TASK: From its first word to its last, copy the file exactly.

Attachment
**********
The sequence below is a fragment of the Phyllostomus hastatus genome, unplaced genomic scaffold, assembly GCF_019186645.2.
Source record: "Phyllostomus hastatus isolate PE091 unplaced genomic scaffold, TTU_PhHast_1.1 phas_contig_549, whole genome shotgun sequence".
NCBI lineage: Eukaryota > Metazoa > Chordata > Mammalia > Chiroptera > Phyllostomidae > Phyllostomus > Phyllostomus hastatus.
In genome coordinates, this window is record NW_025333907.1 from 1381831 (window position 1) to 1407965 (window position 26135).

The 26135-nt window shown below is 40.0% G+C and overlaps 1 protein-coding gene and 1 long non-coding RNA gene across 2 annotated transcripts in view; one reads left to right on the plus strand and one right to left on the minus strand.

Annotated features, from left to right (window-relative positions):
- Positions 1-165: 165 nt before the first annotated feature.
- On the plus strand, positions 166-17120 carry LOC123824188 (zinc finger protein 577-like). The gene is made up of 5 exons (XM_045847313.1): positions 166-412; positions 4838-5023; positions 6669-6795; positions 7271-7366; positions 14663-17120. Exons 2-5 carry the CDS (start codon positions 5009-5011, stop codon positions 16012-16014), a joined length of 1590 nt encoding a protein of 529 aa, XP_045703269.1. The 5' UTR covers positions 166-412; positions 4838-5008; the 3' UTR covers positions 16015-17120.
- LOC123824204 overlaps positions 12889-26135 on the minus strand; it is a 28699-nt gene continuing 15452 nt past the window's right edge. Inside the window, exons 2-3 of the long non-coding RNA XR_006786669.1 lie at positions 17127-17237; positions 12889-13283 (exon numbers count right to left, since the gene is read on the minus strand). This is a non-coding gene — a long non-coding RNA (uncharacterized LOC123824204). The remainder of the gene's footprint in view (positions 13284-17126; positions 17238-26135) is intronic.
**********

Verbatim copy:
The sequence below is a fragment of the Phyllostomus hastatus genome, unplaced genomic scaffold, assembly GCF_019186645.2.
Source record: "Phyllostomus hastatus isolate PE091 unplaced genomic scaffold, TTU_PhHast_1.1 phas_contig_549, whole genome shotgun sequence".
NCBI lineage: Eukaryota > Metazoa > Chordata > Mammalia > Chiroptera > Phyllostomidae > Phyllostomus > Phyllostomus hastatus.
In genome coordinates, this window is record NW_025333907.1 from 1381831 (window position 1) to 1407965 (window position 26135).

The 26135-nt window shown below is 40.0% G+C and overlaps 1 protein-coding gene and 1 long non-coding RNA gene across 2 annotated transcripts in view; one reads left to right on the plus strand and one right to left on the minus strand.

Annotated features, from left to right (window-relative positions):
- Positions 1-165: 165 nt before the first annotated feature.
- On the plus strand, positions 166-17120 carry LOC123824188 (zinc finger protein 577-like). The gene is made up of 5 exons (XM_045847313.1): positions 166-412; positions 4838-5023; positions 6669-6795; positions 7271-7366; positions 14663-17120. Exons 2-5 carry the CDS (start codon positions 5009-5011, stop codon positions 16012-16014), a joined length of 1590 nt encoding a protein of 529 aa, XP_045703269.1. The 5' UTR covers positions 166-412; positions 4838-5008; the 3' UTR covers positions 16015-17120.
- LOC123824204 overlaps positions 12889-26135 on the minus strand; it is a 28699-nt gene continuing 15452 nt past the window's right edge. Inside the window, exons 2-3 of the long non-coding RNA XR_006786669.1 lie at positions 17127-17237; positions 12889-13283 (exon numbers count right to left, since the gene is read on the minus strand). This is a non-coding gene — a long non-coding RNA (uncharacterized LOC123824204). The remainder of the gene's footprint in view (positions 13284-17126; positions 17238-26135) is intronic.